Evidence of pretext bars summary judgment of a Title VII complaint alleging unlawful discrimination because of race
Curry v Menard, Inc., CA7, 00-4219, 270 F.3d. 473
Demonstrating that other employees of a different race were not subjected to the same disciplinary action for the same offense is sufficient to establish “pretext” for the purposes of Title VII.
Sylvia Curry, a black woman employed as a cashier at Menard's Sokie, Illinois store, complained that Menard Inc. had discharged her from her position because of her race.
Menard, on the other hand, said that Curry had been discharged in accordance with its “progressive discipline” policy after it found shortages in her cash receipts on three different occasions. The district court granted Menard's motion for summary judgment. The Court of Appeals overturned the lower court's ruling, noting that From January 1, 1997, to December 31, 1998, Curry was the only cashier to be suspended or terminated for violating the store's progressive discipline policy although the record shows that had the policy been strictly enforced sixteen other cashiers should have been suspended or terminated in that same time period.
The Circuit Court said that summary judgment is appropriate if there is no genuine issue as to any material fact. Under such circumstances the moving party is entitled to judgment as a matter of law. As Curry did not provide any direct evidence of discrimination because of her race, she had to prove a prima facie case of discrimination under the burden-shifting method. To establish a prima facie case of discrimination, Curry was required to show that:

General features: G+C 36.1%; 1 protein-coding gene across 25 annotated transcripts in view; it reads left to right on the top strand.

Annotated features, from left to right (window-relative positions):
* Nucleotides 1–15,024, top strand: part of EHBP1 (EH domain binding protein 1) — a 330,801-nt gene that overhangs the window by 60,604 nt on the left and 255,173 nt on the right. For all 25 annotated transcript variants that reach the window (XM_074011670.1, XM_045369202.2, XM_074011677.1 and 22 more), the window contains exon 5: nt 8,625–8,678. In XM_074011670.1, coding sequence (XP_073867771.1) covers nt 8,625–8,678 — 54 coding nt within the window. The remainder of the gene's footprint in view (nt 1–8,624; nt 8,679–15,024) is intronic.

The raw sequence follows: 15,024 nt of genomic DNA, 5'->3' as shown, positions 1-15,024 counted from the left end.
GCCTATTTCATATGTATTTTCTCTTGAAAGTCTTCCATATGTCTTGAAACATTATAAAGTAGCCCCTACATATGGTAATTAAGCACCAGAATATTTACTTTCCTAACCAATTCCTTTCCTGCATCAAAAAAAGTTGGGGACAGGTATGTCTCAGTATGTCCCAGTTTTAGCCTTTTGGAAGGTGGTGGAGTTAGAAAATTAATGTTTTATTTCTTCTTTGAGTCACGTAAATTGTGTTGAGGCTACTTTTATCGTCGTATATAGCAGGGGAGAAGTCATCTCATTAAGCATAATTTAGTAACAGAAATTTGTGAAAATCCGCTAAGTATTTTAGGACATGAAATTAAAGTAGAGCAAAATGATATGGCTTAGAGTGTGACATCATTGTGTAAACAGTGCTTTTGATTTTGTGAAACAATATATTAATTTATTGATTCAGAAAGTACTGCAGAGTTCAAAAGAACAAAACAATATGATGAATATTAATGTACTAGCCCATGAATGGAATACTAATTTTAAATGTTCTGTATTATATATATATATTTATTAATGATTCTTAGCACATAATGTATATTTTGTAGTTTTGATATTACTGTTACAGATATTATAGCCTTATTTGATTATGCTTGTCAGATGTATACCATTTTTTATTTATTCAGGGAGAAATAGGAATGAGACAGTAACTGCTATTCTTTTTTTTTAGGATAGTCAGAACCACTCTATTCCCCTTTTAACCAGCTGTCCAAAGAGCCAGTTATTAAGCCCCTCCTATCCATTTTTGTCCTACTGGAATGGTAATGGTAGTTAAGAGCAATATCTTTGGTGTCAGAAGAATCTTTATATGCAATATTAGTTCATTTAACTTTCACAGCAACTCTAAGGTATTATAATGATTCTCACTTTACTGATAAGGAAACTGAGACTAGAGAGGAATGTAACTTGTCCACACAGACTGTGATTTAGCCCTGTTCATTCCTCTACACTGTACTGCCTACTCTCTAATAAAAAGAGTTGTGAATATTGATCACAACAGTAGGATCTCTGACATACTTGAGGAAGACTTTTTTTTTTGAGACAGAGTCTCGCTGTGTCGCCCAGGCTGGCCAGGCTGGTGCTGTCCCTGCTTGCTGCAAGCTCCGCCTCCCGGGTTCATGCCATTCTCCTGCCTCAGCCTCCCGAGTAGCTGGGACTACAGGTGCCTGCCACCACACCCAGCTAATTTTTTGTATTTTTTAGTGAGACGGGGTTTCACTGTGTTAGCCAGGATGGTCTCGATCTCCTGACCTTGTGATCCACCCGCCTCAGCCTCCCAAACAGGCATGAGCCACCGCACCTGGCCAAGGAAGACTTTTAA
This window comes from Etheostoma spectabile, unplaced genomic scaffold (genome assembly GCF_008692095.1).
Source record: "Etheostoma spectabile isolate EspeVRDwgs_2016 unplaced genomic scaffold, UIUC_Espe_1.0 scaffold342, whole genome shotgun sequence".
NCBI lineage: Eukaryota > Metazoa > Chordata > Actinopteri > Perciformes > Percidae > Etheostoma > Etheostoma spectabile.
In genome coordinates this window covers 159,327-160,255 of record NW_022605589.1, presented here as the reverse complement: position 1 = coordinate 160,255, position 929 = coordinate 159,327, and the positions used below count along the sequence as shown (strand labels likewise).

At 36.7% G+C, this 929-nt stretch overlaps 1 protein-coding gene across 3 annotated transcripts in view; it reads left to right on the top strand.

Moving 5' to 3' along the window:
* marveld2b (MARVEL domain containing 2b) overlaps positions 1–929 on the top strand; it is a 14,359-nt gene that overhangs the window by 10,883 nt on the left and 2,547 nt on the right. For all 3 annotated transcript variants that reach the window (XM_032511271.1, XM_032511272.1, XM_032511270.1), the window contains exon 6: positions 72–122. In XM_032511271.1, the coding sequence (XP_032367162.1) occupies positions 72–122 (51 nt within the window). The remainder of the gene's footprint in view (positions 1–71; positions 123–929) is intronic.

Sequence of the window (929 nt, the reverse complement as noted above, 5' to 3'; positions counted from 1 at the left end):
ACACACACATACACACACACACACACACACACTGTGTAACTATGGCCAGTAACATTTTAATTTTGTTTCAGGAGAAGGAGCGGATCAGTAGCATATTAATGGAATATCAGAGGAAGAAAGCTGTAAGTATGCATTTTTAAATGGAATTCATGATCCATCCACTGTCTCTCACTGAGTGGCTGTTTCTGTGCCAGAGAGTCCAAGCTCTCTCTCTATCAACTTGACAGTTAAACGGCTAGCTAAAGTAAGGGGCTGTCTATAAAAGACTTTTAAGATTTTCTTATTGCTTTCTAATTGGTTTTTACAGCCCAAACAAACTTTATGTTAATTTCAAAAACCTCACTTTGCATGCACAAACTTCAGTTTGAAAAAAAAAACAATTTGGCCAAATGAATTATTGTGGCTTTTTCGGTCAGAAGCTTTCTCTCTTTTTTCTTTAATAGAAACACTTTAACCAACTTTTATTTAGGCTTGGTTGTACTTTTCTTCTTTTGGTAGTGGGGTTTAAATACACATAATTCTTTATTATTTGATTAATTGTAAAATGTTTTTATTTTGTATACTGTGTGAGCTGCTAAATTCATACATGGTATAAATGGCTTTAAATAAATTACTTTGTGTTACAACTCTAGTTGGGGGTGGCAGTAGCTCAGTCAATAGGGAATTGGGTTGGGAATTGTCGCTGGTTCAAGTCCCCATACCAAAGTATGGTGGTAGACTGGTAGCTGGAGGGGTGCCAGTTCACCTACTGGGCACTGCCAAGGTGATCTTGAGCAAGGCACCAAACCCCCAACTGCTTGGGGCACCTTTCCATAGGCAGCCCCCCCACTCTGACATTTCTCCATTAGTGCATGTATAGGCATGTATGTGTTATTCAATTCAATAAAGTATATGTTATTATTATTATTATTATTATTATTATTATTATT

1. She belongs to a protected class;
2. She performed her job according to Menard's legitimate expectations;
3. She suffered an adverse employment action; and
4. Similarly situated employees outside the protected class were treated more favorably.
A prima facie case creates a presumption of discrimination and shifts the burden to the employer to produce evidence of a legitimate, race-neutral reason for the adverse action taken against the employee. If the employer meets this burden, the plaintiff then has the burden of showing that the employer's stated “nondiscriminatory reason” is merely a pretext for discrimination.
Finding that Curry proved a prima facie case of unlawful discrimination, the court said that Menard contended that Curry was not meeting its legitimate performance expectations because she had accumulated three “cash drawer” violations. Arguing that it had dismissed Curry in accordance with its progressive discipline policy, Menard claimed it had shown that it had terminated Curry for nondiscriminatory reasons.
Curry, then, was required to show that Menard's explanation of its action was pretext for unlawful discrimination.
The Circuit Court decided that Curry had met this burden by establishing that two employees, Margaret Venetico and Anne Merurio, both non-black cashiers, had two or more cash discrepancies but were neither suspended nor terminated. The court decided that this was sufficient evidence of alleged pretext to survive Menard's motion for summary judgment.
The key element here was Curry's evidence that prior to, and after, the tenure of Michael Stanley as the manager of the store none of the cashiers who had discrepancies, including Curry, was disciplined under the company's “progressive discipline” policy. In contrast, while Stanley was the manager there were three employees who had cash shortages but only Curry was fired.
This, said the court, leaves a material question of fact of whether terminating Curry for breaching the policy was a pretext.